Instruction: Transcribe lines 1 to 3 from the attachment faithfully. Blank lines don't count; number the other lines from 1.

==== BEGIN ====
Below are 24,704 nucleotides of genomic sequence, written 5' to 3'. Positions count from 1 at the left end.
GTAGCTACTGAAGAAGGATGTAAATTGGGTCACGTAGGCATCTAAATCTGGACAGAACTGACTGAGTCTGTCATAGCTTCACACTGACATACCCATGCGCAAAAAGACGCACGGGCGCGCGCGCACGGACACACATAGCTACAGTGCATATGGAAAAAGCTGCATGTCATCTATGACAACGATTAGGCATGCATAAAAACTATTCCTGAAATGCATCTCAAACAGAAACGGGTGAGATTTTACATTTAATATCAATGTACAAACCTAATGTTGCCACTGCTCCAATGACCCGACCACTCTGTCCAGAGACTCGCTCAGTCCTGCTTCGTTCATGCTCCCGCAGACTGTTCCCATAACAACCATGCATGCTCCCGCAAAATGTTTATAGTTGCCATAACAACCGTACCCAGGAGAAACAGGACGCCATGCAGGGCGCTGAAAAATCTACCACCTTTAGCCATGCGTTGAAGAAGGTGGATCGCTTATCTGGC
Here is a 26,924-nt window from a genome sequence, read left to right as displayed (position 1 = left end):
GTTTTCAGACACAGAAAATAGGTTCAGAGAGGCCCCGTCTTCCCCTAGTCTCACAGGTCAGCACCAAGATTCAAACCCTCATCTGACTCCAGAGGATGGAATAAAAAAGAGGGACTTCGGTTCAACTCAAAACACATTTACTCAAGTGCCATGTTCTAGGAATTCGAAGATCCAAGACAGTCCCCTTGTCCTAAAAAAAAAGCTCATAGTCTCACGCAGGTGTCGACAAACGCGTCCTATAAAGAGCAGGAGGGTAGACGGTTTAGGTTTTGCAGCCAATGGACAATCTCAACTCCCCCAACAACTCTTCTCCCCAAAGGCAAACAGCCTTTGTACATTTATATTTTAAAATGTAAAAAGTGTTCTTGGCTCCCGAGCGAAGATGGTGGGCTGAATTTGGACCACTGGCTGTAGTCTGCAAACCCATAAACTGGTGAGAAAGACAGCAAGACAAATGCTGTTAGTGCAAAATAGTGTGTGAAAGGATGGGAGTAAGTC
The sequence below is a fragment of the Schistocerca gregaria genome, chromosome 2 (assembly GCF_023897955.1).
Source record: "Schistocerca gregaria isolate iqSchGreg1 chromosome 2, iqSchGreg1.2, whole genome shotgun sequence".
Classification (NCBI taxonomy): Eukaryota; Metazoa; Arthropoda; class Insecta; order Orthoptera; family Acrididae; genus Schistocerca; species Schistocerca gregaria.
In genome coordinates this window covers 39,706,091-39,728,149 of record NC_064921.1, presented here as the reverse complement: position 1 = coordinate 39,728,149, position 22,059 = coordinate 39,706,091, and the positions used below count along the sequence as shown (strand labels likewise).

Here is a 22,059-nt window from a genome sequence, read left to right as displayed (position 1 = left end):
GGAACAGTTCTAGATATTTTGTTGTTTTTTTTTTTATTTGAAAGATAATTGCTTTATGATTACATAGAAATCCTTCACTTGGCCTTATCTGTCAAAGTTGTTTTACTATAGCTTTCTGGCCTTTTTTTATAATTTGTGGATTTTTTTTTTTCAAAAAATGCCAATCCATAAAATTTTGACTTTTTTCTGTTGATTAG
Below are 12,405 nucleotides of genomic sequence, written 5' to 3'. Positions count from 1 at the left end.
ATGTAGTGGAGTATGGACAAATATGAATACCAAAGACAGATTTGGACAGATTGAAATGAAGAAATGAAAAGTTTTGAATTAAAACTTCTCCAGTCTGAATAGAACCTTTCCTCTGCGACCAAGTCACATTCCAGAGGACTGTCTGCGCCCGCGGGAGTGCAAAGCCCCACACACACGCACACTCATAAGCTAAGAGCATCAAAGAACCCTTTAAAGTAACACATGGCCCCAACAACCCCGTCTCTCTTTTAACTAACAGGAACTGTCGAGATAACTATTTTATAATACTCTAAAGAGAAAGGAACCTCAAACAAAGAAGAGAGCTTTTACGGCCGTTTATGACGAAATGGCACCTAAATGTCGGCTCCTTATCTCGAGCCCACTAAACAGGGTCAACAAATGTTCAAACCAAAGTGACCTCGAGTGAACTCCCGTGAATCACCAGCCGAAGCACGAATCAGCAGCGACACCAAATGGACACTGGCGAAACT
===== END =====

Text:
Below are 24,704 nucleotides of genomic sequence, written 5' to 3'. Positions count from 1 at the left end.
GTAGCTACTGAAGAAGGATGTAAATTGGGTCACGTAGGCATCTAAATCTGGACAGAACTGACTGAGTCTGTCATAGCTTCACACTGACATACCCATGCGCAAAAAGACGCACGGGCGCGCGCGCACGGACACACATAGCTACAGTGCATATGGAAAAAGCTGCATGTCATCTATGACAACGATTAGGCATGCATAAAAACTATTCCTGAAATGCATCTCAAACAGAAACGGGTGAGATTTTACATTTAATATCAATGTACAAACCTAATGTTGCCACTGCTCCAATGACCCGACCACTCTGTCCAGAGACTCGCTCAGTCCTGCTTCGTTCATGCTCCCGCAGACTGTTCCCATAACAACCATGCATGCTCCCGCAAAATGTTTATAGTTGCCATAACAACCGTACCCAGGAGAAACAGGACGCCATGCAGGGCGCTGAAAAATCTACCACCTTTAGCCATGCGTTGAAGAAGGTGGATCGCTTATCTGGC
Here is a 26,924-nt window from a genome sequence, read left to right as displayed (position 1 = left end):